poetry and prose about place

Posts Tagged ‘shipwreck

Briar Island Rock #4

with 4 comments



jointed ruler

                (Wreck of the Trafalgar, 1817)


the ship is broken on rocks

and we leave in fog

I hold my brother’s hand

we stumble up the shore

in a yellow room of fog

it stumbles with us

they set the baggage down

together, folded

we wait


my step-father

pats my mother’s hand

leaves to talk with the Captain

                the ship is lost

I look up at my mother

she watches him go, her lips move

she says we will lie in green pastures


I look for grass but only see

black rock and grinning fog

lanterns and men calling

my brother sniffs a little

in my pocket I clutch my father’s jointed ruler

he was a carpenter, would have fixed the hole

                the mate says

                there’s no going back to her now

we stay where we are

folded in a yellow room

luggage at our feet


the walls move

the ruler opens

I see the ship

black hull held high

on dark and pointed rock

against the early morning sky

white waves beyond

the ruler closes


pink and yellow mix, and the room

is the color of pumpkin

the ruler opens and I know

the black shore has bristles

I heard the mate call it

Briar Island


the rock I stand on tips a bit

I step down

the rock is wet and grey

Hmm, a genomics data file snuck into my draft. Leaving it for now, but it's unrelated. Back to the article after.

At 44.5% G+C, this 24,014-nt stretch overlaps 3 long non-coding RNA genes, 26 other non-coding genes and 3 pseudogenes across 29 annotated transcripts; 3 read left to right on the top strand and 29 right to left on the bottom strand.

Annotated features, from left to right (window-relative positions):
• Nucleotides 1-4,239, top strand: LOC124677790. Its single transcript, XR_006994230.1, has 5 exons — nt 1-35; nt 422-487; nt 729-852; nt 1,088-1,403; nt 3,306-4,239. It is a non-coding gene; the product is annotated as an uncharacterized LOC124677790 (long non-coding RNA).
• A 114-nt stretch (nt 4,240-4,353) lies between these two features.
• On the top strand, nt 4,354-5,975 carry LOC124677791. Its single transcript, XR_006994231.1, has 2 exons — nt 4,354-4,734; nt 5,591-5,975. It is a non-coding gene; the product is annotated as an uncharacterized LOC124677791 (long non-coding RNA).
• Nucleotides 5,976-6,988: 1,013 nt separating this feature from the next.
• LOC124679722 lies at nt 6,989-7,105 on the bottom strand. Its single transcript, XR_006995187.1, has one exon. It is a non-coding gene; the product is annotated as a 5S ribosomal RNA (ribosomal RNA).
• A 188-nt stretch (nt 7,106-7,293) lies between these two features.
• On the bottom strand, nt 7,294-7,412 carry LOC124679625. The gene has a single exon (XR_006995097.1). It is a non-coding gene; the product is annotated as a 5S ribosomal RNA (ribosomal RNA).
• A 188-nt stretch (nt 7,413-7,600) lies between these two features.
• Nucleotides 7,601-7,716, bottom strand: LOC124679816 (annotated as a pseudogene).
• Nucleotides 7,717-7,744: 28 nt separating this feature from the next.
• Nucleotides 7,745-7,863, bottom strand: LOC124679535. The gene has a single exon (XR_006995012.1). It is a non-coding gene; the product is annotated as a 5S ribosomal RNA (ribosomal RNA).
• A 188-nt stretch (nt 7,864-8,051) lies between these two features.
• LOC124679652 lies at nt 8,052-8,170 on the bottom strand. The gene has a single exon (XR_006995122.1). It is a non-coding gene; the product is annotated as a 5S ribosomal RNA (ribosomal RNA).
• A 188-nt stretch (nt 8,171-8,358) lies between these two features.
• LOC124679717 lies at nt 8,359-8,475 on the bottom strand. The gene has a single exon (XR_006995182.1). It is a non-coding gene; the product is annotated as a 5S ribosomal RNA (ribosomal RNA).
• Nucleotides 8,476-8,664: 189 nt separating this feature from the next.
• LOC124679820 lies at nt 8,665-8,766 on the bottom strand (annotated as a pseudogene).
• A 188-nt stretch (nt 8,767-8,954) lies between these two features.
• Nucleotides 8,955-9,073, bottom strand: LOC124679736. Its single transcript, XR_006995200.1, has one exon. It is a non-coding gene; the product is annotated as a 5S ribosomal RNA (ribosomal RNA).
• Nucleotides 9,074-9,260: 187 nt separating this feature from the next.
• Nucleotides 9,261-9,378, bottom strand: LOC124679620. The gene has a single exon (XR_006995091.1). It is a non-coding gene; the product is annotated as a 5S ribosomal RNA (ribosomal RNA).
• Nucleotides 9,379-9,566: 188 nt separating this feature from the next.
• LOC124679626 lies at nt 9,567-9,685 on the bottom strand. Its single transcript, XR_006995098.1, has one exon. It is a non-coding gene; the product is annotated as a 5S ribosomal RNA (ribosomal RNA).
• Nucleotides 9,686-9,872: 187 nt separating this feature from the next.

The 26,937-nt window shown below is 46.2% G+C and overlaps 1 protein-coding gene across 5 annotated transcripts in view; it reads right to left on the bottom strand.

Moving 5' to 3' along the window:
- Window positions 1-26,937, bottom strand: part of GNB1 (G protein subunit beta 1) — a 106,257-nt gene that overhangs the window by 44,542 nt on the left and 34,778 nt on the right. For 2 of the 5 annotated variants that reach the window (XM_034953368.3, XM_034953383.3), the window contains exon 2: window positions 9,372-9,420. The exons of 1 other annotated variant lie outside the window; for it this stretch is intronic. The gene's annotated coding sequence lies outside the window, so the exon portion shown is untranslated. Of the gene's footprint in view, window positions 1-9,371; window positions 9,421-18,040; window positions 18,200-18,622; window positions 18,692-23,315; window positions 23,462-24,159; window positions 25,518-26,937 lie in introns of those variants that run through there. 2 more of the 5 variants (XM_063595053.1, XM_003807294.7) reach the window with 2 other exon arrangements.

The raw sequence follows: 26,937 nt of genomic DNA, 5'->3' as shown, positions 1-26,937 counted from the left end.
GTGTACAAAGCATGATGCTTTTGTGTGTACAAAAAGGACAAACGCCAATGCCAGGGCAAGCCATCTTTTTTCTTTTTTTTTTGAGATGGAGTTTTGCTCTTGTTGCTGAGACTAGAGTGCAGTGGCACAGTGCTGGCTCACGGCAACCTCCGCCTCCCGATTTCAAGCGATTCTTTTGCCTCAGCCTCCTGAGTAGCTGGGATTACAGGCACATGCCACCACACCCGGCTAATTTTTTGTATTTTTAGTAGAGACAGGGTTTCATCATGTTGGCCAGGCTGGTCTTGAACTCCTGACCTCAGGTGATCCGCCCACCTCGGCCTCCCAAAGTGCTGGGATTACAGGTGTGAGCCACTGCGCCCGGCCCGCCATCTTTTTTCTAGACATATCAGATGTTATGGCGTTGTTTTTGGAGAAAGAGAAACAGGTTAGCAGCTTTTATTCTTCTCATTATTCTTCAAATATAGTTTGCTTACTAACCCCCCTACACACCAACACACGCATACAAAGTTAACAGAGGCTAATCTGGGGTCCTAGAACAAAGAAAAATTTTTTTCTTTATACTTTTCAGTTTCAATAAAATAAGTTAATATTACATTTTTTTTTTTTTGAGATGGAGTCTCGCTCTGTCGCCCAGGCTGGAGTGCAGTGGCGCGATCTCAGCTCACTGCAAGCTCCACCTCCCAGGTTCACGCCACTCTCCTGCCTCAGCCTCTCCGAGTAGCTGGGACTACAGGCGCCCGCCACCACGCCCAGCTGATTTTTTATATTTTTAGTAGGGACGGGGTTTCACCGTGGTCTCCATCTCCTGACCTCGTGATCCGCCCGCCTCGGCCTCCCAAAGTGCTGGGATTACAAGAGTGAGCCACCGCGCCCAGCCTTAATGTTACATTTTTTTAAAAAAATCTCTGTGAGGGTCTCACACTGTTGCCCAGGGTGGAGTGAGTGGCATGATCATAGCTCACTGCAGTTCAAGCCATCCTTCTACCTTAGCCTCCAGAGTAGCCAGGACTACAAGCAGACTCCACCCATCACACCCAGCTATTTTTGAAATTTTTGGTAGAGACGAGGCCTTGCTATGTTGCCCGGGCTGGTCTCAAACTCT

five sides

a funny-looking stone

fits with other stones

strange puzzle


I take my ruler

help it to unfold

I measure the rock

I make it jiggle and my brother smiles

a little smile

the ruler folds, unfolds, the room expands

I see my step-father’s uneven walk

across uneven stones



Copyright  2011, Jane Tims


Written by jane tims

December 5, 2011 at 7:36 pm

Briar Island Rock #3

with 6 comments

In my garden there is a black pentagonal rock set into the ground.  The rock is black basalt, and future people may wonder how such a rock ended up in a setting of glacial moraines, far from other volcanic surface formations. 

The rock comes from the rocky shore of Briar Island in Nova Scotia.  On this shore, in July, 1817, my great-great grandfather came to Canada by way of the wreck of the ship Trafalgar.

In August 1993, my Dad led our family on a pilgrimage to Briar Island, to see Gull Rock where the ship went aground.  Our troupe included my Mom and Dad, my two brothers, my sister and me, with our respective families.  There we could see the rugged rocks where William first set foot in Canada.  Among those on the shore were four Williams of other generations, my Dad, my older brother, my younger brother (whose name, my Dad pointed out is the French version of William) and my nephew.

The pilgrimage had an amusing side.  We all gazed out to sea and retold the story of the shipwreck.  We all turned and had our photograph taken in the dazzling sun.  And when we later talked about our trip, no one could agree on what we had seen.  Some saw a black rock in the distance.  Some saw a small island.  Some saw a low rocky shoal of rocks extending into the sea.  In any case, I know we saw more than seven year old William did in 1817 as he stumbled onto the shore in thick fog and in the small hours of the morning.